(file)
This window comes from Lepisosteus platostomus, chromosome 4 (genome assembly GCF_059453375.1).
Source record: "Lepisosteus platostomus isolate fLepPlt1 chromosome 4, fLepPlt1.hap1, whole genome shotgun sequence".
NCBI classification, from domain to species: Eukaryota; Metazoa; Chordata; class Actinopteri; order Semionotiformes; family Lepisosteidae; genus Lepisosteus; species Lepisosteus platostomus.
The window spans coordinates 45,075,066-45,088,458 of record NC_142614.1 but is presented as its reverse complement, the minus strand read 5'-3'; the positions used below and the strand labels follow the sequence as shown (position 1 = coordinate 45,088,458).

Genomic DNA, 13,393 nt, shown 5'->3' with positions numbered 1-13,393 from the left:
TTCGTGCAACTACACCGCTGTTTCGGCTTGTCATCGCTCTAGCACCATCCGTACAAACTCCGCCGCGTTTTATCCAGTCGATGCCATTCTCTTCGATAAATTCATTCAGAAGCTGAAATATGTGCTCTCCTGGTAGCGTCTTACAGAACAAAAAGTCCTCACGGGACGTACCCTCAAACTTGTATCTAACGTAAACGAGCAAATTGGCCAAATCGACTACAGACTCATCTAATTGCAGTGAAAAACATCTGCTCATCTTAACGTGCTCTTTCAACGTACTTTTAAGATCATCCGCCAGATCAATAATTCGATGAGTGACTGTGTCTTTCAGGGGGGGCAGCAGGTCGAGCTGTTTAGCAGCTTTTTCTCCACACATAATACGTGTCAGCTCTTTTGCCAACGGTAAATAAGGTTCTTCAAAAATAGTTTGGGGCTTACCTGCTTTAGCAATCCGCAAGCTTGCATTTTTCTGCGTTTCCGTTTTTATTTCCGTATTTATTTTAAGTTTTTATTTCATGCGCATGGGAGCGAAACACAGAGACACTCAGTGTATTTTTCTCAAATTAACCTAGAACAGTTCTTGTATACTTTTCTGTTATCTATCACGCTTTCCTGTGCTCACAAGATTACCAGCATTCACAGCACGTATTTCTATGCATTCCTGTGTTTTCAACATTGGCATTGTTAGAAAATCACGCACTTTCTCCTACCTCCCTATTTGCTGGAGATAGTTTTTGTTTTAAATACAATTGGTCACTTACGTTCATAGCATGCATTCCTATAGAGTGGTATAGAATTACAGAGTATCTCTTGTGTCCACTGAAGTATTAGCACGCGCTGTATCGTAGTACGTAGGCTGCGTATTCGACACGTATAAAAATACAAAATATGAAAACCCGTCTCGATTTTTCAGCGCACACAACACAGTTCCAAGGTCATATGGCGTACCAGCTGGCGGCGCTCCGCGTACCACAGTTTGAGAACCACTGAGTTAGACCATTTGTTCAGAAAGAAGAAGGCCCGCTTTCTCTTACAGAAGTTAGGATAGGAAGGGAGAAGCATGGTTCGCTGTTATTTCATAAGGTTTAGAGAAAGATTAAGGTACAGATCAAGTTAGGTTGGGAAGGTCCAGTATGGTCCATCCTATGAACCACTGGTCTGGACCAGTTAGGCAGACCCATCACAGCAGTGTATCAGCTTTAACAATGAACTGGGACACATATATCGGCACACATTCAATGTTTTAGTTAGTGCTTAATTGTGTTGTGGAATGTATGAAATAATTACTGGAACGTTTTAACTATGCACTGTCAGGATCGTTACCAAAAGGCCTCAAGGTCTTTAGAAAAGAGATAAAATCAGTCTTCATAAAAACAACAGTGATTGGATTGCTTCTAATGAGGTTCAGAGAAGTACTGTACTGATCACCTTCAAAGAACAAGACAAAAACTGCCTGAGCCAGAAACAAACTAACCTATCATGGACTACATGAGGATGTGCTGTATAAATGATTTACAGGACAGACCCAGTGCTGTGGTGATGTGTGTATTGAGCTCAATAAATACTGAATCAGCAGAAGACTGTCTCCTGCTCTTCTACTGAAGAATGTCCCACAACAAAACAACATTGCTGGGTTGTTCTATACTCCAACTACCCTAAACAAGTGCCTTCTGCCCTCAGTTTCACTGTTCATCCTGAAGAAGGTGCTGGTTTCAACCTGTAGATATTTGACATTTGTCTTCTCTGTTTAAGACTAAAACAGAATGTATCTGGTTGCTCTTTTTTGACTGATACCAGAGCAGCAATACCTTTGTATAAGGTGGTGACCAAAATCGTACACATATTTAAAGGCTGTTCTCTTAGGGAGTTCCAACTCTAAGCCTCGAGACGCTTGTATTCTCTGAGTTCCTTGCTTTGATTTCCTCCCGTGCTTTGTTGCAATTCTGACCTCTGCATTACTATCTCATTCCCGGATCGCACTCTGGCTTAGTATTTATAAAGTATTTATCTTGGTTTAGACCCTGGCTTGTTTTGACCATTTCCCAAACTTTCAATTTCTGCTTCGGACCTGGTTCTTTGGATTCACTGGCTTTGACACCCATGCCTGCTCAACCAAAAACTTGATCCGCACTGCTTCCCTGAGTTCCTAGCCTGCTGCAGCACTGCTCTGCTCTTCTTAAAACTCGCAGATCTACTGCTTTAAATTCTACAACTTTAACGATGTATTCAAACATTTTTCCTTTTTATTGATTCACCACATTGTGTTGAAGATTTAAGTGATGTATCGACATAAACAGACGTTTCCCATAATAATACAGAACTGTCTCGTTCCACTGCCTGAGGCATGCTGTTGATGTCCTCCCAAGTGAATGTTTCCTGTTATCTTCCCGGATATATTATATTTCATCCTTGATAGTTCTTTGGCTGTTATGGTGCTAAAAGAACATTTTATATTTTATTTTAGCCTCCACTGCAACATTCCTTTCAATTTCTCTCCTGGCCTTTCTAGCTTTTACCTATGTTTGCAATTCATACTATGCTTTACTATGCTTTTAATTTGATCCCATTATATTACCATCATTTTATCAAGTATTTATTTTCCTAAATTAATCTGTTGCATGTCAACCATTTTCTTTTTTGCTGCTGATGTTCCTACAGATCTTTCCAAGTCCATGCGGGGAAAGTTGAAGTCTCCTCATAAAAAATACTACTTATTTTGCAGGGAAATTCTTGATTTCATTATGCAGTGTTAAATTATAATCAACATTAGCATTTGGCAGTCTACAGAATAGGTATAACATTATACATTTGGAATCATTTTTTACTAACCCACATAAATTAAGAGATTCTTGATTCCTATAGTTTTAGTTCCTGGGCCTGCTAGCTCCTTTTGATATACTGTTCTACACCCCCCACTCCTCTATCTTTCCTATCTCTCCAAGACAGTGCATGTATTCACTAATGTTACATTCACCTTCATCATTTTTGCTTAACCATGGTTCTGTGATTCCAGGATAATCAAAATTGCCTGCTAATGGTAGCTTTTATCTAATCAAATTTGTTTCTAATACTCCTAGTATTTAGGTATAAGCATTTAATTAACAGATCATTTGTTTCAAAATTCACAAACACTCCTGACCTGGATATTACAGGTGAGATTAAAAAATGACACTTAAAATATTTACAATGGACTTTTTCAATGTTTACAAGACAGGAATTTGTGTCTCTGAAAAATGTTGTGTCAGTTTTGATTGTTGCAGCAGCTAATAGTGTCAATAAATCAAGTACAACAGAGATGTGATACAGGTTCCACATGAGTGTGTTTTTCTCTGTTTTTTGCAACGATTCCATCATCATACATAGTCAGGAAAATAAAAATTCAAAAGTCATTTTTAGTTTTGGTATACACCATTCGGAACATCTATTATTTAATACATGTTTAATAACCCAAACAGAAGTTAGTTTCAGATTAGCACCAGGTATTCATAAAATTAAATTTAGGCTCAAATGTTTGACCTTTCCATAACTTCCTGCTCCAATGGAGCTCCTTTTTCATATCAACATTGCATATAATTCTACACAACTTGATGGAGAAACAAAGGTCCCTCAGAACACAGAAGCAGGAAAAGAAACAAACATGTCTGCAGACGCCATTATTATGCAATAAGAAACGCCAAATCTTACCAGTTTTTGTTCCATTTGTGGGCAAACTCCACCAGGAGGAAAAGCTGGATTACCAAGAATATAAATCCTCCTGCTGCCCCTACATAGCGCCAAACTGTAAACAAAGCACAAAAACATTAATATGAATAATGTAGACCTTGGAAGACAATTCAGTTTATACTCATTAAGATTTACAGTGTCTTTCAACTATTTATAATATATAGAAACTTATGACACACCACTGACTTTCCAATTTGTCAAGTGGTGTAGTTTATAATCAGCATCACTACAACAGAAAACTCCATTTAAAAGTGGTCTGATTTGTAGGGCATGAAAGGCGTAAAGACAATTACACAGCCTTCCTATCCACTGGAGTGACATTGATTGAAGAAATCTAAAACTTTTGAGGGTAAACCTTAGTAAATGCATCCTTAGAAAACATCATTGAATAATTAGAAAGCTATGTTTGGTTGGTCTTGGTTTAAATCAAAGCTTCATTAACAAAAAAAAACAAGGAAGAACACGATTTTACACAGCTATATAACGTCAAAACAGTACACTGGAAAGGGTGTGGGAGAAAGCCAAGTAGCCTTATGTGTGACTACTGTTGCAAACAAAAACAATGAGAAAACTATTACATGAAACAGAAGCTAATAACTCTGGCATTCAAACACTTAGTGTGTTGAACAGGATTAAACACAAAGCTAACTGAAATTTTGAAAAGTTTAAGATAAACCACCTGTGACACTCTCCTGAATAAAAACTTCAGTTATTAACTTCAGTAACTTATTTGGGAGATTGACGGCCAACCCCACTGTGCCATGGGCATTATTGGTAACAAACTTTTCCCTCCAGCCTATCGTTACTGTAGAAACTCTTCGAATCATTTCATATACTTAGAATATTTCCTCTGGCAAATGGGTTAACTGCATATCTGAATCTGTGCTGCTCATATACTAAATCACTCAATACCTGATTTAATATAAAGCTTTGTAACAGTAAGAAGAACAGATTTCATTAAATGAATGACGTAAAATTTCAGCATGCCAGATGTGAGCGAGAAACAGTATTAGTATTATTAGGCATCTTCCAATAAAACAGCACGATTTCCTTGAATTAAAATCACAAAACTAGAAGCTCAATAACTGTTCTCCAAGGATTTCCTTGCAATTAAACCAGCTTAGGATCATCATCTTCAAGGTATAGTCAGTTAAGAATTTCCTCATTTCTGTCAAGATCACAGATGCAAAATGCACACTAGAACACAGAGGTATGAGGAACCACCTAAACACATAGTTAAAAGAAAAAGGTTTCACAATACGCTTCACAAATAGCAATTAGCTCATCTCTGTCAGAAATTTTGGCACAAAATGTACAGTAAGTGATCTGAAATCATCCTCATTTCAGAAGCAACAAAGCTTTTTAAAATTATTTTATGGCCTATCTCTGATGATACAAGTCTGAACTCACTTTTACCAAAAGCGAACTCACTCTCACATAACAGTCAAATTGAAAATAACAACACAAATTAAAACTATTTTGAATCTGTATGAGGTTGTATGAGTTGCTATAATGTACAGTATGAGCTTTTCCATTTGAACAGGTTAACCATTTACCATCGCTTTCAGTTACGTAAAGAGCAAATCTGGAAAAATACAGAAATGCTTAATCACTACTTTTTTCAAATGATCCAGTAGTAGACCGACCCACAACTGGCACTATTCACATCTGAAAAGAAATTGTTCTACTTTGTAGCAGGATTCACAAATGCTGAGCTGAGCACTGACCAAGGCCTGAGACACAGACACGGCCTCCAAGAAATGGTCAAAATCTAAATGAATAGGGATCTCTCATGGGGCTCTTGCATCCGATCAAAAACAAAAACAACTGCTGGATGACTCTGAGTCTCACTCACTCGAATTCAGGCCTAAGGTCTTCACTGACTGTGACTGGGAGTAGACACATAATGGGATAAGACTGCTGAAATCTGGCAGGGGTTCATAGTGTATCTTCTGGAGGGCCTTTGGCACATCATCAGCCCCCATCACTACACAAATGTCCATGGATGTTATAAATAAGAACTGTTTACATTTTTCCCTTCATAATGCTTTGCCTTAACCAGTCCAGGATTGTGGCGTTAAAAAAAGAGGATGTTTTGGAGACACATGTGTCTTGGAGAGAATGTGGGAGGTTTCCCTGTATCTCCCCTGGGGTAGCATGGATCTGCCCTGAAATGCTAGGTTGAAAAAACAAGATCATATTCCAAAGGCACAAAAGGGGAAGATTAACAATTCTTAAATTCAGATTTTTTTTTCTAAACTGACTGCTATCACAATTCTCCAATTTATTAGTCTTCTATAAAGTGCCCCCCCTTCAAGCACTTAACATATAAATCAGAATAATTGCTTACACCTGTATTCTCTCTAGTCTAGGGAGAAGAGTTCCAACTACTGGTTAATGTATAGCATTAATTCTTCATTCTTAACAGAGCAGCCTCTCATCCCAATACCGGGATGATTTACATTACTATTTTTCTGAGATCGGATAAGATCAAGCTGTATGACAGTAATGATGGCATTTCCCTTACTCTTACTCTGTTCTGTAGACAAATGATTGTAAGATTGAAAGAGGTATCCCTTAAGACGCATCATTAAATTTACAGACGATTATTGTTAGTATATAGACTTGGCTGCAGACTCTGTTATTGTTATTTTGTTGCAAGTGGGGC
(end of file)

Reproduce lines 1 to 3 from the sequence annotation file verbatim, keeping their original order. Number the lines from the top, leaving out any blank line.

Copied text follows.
This window comes from Lepisosteus platostomus, chromosome 4 (genome assembly GCF_059453375.1).
Source record: "Lepisosteus platostomus isolate fLepPlt1 chromosome 4, fLepPlt1.hap1, whole genome shotgun sequence".
NCBI classification, from domain to species: Eukaryota; Metazoa; Chordata; class Actinopteri; order Semionotiformes; family Lepisosteidae; genus Lepisosteus; species Lepisosteus platostomus.